Paris and Amsterdam have one thing in common – both have affirmative policies toward the bicycle as a preferred mode of travel. In other ways they are worlds, not just miles, apart. The streets and buildings of Paris have grown out of its medieval history. Walls, deeply sculptured, bend and break with the contours and byways of the ancient city. Rooftops break the blue edge of the sky with a three dimensional cubist assemblage of blue, orange and silver grey planes. It was in these garret “mansards” where the near starving Bohemian artists painted the beggars and gypsies that lived on the edges of French society.
Most of the streets of Paris are narrow and easy to cross, with just enough room for a
single auto lane and a three ft. bicycle lane, always in the opposite direction, bordered by stone sidewalks of five ft. or less; no parking at all, but occasional spaces for deliveries. The roads are surfaced in square rounded cobblestones. Some streets such as the Rue Mouftard or the Rue St. Andre are taken over entirely by pedestrians. Most are shared by walkers, bicycles, motorcycles, autos and small vans, except where they are demarcated by “bittes,” narrow iron bollards resembling upside-down table legs.
On October 24, I attended the “Bougez Malin” (Move Smart) outdoor fair where alternative forms of
low energy movement were on display. There I had my first ride on one of the sharebikes, run under a program directed by the firm of JCDecaux. I also spoke to their director, Pierre-Jean Maurel, who told me that bikeshare provides 20,000 bicycles at 1,800 terminals approximately 300 meters apart throughout Paris. They serve 140,000 riders daily, more than the 110,000 that ride the Metro.
Two days later, we boarded the Thaylis express train for Amsterdam. Traveling second class, the
height of luxury, we passed seamlessly across two borders with not even a pause for customs, thanks to the European Union. The ride was fast, smooth, quiet and exquisitely scenic through large generous windows, in total contrast to the ancient rattling, rocking, noisy AMTRAK slowly rumbling through a corridor seen through a small window, views of dead agent orange burned vegetation a world and century away. We drifted into a vast glass domed station where we boarded a tram to our destination a mile away.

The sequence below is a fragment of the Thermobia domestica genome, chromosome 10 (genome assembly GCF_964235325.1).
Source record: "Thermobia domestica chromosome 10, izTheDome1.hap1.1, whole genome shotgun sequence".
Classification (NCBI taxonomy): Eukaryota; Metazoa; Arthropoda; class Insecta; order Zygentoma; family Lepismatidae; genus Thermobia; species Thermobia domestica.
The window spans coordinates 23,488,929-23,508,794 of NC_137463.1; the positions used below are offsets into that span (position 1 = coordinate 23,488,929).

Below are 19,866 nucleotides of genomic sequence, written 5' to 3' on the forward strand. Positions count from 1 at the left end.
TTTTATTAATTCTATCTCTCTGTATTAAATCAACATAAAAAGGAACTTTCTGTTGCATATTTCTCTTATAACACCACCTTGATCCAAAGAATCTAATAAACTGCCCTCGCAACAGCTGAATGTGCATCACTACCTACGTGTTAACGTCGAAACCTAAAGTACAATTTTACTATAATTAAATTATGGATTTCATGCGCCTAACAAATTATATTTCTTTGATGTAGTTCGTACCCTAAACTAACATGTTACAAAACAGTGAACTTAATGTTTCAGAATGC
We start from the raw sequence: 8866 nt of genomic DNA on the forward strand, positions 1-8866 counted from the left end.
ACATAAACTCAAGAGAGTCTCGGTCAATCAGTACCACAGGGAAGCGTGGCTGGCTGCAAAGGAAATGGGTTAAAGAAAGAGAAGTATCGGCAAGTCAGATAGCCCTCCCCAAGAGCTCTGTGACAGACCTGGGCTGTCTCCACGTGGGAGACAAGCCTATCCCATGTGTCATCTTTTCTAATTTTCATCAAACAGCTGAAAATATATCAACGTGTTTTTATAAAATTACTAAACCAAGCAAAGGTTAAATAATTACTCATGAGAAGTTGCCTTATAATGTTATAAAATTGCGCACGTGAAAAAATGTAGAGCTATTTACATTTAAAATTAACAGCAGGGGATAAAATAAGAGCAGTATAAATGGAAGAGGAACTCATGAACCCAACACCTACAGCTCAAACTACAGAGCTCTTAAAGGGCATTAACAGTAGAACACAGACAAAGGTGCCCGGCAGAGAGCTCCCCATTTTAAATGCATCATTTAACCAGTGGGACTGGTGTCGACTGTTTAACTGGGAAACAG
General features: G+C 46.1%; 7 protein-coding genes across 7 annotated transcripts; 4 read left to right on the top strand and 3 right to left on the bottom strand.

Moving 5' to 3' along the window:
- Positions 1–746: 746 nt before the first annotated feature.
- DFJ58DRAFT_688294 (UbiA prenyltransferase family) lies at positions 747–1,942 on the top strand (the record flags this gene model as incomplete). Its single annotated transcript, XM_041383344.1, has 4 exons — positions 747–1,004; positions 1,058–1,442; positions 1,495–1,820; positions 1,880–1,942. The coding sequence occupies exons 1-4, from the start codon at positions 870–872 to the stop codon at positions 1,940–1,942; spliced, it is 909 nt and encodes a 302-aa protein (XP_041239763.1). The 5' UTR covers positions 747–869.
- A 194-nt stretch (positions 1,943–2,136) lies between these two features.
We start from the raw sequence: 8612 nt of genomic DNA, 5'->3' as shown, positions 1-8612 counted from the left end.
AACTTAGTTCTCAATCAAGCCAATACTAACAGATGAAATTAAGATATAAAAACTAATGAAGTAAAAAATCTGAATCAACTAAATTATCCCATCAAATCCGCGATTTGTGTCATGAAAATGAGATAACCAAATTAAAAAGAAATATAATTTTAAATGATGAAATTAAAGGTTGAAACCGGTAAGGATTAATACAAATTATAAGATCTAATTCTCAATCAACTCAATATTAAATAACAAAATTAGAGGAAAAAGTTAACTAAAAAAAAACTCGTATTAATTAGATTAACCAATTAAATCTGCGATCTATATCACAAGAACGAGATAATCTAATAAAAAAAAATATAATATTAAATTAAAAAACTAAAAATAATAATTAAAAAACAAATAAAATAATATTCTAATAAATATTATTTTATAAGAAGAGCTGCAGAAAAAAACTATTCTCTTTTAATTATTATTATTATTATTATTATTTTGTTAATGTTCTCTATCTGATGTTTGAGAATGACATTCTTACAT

The trams are ubiquitous, leaving their stops with a loud clang announcing their departure and warning pedestrians wandering across the almost invisible tracks imbedded flush with the brick streets. The architectural texture of Amsterdam differs sharply with that of Paris. The 4/5 story buildings rise smooth and flat at the edge of the street, and in some cases directly from the canal waters much like those in Venice. Their geometrically patterned façades are reflected in the purity of the modern works of Mondrian and the Di Stijl school of cubist art. Their precise neatness is carried down into the floors of the city where the roads are paved in grey-brown brick herringbones and the sidewalks in red parallel laid brick, the two separated by interlocking stone curbs. Bike lanes are segregated from both roads and sidewalks. Traffic mixes in an artfully self-controlled ballet with the occasional ding-ding of bicycle bells.
Bicycles are more dominant in Amsterdam than Paris. The Dutch bicycle has high handle bars and
seats, allowing the riders to sit upright. There is an equestrian grace and elegance to their bearing and a swift quietness in their approach. I could actually feel the wind of their passing and felt a bit precarious at first as a pedestrian, until I learned to count on their care and keep an eye out, especially when crossing or walking on a bikepath. The downside in the preponderance of bicycles is their being parked, leaning against building walls blocking the sidewalks and canal edges. At one location, where a small painted sign prohibited such parking, a defiant artist painted a bicycle leaning against the wall. Bicycles are designed and used for multiple purposes, carrying packages, materials, flowers and children. Window washers rode by, carrying ladders on one shoulder and a bucket in one hand.
The main streets are dominated by pedestrians with crowds coming by the thousands from the train station to this great outdoor ancient shopping mall. One afternoon, I counted over 8,000 people an hour walking down the 25 ft. wide Nieuwendijk Centrum. The canals, arranged as a spider web radiating out from the ancient center, define the city, its architecture and the public use of space for markets, movement and recreation. Boats traverse their length. The streets bordering them become stages for human life. This is a city like no other and is not to be missed.